There are both epistemological and methodological reasons for Torrance's rejection of natural theology as an independent means of arriving at knowledge of God by means of the creation. In terms of epistemology, Torrance rejects natural theology on the ground of the doctrines of justification by grace (sola gratia) and creation ex nihilo. In terms of methodology, Torrance rejects natural theology because it is only 'externally' related to its object of inquiry and violates the fundamental axiom of scientific theology that realities must be investigated in accordance with their natures.
In today's post we will consider Torrance's rejection of natural theology on the epistemological ground of justification by faith (sola gratia). This post will be followed in a week or so by another post on Torrance and natural Theology.
Epistemological Relevance of Sola Gratia
In his rejection of the medieval analogia entis, Torrance notes that the idea of a logical bridge between God and the world undermines the uniqueness and exclusiveness of the divine self-revelation in Jesus Christ, thus epistemologically undercutting the hallmark Reformation principle, sola gratia (Torrance, 1970:126; 1990:143-145; cf. Seng, 1992:362-365). The analogia entis leads to an interpretation of the Gospel in terms of "an independent conceptual system reached before and apart from the actual knowledge of God given to us through his incarnate self-revelation in Jesus Christ" (Torrance, 1990:169). Because it is exclusively through Jesus Christ, the incarnate self-revelation of God, that true and accurate knowledge of God is mediated, the epistemological implications of "justification by faith" force upon us "a relentless questioning of all our presuppositions, prejudgments and a priori authorities, philosophical or ecclesiastical," so that we are finally thrown back wholly upon the nature and activity of God himself for the verification of our concepts and statements about him. Apart from Jesus, who is the Way, the Truth and the Life (Jn 14:6), there is no way to the Father; thus, we cannot rely on our own innate capacities of reason to achieve the cognitive union with God which true knowledge of him requires (Torrance, 1970:126, 128). In terms of its epistemological significance, sola gratia means that we are unable to attain accurate knowledge of God through our own natural powers. As Torrance argues elsewhere, "[N]o work of ours . . . can establish a bridge between our understanding and the Truth of God. Knowledge of God is in accordance with his nature, that is, in accordance with grace, and therefore takes its rise from God's action in revealing himself and reconciling us to himself in Jesus Christ." We cannot forge a relationship between our own statements about God and God himself in his own truth. We can only "allow" revelation to "happen to us" as we obediently and gratefully submit to the revealing and reconciling actions of God (Torrance, 1996b:26; cf. Seng, 1992:363).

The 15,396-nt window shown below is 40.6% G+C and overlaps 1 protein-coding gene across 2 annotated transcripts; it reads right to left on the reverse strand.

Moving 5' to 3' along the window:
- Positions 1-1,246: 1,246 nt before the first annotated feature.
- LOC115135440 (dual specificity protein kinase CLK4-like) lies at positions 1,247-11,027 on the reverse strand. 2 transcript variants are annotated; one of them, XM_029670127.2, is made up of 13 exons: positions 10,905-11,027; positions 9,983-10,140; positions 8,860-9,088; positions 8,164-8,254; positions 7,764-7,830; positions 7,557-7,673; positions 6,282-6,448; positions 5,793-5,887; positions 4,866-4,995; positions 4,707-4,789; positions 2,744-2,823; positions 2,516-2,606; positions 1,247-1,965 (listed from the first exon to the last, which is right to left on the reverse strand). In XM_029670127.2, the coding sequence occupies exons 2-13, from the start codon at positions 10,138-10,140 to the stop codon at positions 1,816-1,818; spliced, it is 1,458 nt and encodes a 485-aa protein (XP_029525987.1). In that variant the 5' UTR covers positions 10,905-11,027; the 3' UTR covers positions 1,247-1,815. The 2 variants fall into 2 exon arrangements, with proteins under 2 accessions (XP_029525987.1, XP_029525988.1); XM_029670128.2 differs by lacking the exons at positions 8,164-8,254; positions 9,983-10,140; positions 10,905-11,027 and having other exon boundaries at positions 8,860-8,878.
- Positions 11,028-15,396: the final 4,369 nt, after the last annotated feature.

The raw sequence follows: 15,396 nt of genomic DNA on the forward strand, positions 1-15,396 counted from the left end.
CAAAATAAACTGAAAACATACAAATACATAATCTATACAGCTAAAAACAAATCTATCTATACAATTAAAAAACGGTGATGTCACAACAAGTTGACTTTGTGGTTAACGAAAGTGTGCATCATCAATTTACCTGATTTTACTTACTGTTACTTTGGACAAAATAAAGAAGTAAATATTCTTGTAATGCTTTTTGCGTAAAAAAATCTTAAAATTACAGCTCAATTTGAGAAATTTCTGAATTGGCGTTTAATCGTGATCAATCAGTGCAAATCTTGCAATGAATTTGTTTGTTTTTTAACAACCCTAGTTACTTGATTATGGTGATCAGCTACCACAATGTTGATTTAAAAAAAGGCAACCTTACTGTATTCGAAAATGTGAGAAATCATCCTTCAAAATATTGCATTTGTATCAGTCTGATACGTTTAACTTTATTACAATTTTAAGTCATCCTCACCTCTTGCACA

Comment: Torrance is arguing that we cannot "figure out" God on our own. Left to ourselves, we come up with everything from a golden calf to the omniGod defined in terms of pagan philosophy. If we are to know God as God is, not as we think God ought to be (dignum deo), then God must reveal himself to us. God's self-revelation in Jesus Christ is an act of sheer grace (sola gratia).
If we are really to know God as God is, we must be redeemed from our mental alienation and reconciled in our minds (cf. Rom 12:2), so that they may be adapted by grace to God's divine self-disclosure (Torrance, 1970:126; 1990:143, 144). Torrance continues:
The fact that God himself had to become man in order to break a way through our estrangement and darkness, and work out a way of bringing us back to himself through the saving life and death and resurrection of Christ, not only precludes us from entertaining other possibilities of a way from man to God but actually invalidates them all. . . . [A]ll natural theology perishes at the point where the knowledge of the one and only God is gained in the face of Jesus Christ and by the renewing of human beings in the Holy Spirit.